We playtested Revolution at GameDev tonight. Despite the very vague rules, and the GMs mostly making it up as we go along, the playtest went pretty well and showed the game definitely had potential.
After the playtest, I rewrote the rules incorporating a lot of the stuff we settled on (and some new stuff).
It was amazing how little people broke away from the “standard game”, just focusing on pure resource gathering and weapon production. Eric was the best at drawing outside the box: he formed a new religion (using some deceptive persuasion skills he learned through a Red Light District) and non-violently converted two farm lands into his control (the second after a “no military invasion of farms allowed” law was passed). Rob did a pretty good job too, though he went home before he really had a chance to use it. Ben made a massively good deal with the government early on, essentially protecting him from any invasion. I don’t think he won though.
One thing I noticed was how hard it was for the government to maintain unity. After the first two turns, the revolutionaries’ interests conflicted, and no laws were introduced without being vetoed. That kept the lawmaking game at a standstill, unfortunately. My revision addresses that by not giving anybody any goals until after the first round, and a proposed rule which allows the people to award the government points for treating them well (see discussion page on rewrite for a precise description). I’m not sure how well either of those would work.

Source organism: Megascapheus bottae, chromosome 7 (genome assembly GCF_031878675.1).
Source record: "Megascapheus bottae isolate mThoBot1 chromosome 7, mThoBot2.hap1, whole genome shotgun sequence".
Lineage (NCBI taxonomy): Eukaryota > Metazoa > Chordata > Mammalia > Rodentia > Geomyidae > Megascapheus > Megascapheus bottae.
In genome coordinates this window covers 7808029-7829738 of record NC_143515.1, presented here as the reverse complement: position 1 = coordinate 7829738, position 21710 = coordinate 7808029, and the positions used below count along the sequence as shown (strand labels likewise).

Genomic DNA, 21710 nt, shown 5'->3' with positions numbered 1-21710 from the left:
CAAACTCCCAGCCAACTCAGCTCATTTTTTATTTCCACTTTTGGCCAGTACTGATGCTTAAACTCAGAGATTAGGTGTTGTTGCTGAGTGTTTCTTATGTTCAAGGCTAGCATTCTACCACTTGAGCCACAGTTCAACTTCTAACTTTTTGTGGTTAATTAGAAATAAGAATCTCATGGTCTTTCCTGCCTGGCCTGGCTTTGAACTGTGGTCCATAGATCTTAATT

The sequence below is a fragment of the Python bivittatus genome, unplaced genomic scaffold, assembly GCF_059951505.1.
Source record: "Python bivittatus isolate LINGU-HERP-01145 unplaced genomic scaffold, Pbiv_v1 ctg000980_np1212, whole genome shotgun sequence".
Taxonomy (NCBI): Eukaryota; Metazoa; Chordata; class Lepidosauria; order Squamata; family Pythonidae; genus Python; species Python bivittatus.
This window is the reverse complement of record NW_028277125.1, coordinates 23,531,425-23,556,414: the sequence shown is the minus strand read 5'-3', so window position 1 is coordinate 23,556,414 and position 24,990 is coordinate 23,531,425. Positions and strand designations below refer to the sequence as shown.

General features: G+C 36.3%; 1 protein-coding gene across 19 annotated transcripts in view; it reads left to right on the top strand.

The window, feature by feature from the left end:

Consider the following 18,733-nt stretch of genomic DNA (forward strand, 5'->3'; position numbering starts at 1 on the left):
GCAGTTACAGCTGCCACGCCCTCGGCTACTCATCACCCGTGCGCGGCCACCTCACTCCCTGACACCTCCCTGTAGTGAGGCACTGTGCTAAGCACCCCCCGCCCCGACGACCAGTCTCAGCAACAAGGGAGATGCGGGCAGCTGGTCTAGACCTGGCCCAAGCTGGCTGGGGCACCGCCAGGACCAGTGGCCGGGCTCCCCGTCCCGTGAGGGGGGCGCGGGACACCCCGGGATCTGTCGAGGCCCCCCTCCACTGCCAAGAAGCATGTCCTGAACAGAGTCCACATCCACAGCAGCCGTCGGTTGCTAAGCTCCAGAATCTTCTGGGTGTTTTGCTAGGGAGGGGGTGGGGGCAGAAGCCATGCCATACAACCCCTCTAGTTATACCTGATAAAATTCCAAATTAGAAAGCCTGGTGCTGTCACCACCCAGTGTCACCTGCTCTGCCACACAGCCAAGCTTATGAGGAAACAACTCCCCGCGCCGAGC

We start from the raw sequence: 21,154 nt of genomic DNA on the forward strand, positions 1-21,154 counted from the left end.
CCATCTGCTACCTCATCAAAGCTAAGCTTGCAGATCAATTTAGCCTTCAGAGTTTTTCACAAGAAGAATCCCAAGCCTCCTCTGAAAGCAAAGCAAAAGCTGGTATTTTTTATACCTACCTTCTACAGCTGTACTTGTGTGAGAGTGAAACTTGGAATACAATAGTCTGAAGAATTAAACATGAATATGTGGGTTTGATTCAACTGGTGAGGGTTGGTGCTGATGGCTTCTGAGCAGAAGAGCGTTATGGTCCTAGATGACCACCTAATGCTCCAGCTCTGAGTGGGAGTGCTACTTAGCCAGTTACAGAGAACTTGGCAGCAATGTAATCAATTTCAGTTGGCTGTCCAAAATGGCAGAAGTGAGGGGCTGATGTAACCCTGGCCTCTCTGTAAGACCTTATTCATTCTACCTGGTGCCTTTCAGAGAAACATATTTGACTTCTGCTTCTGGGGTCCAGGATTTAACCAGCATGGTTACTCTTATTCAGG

According to Jude’s description of his experience, the game captured one of the dynamics I was going for very well: the trade-off between human values and economics. You have to make decisions which are unpopular, or even which hurt the well-being of the people in general, in order to grow the nation’s economy. Stalin, for example, made that trade fully focusing on the economy and none on the people :-/.
But it looked like everyone was having a good time modulo the complaining about us “making it up as we go along” (which we were… which is why we’re impartial game masters). Having two game masters was a good idea, though with more structure (as in my rewrite) it might suffice to have one… maybe. Another would be nice to give rule clarifications, since they cannot be avoided. But people were acting like they were treated fairly despite the open-ended rules.
I’m excited to play this again. Or play it at all. Or observe it as a GM again. I just want to see where it goes.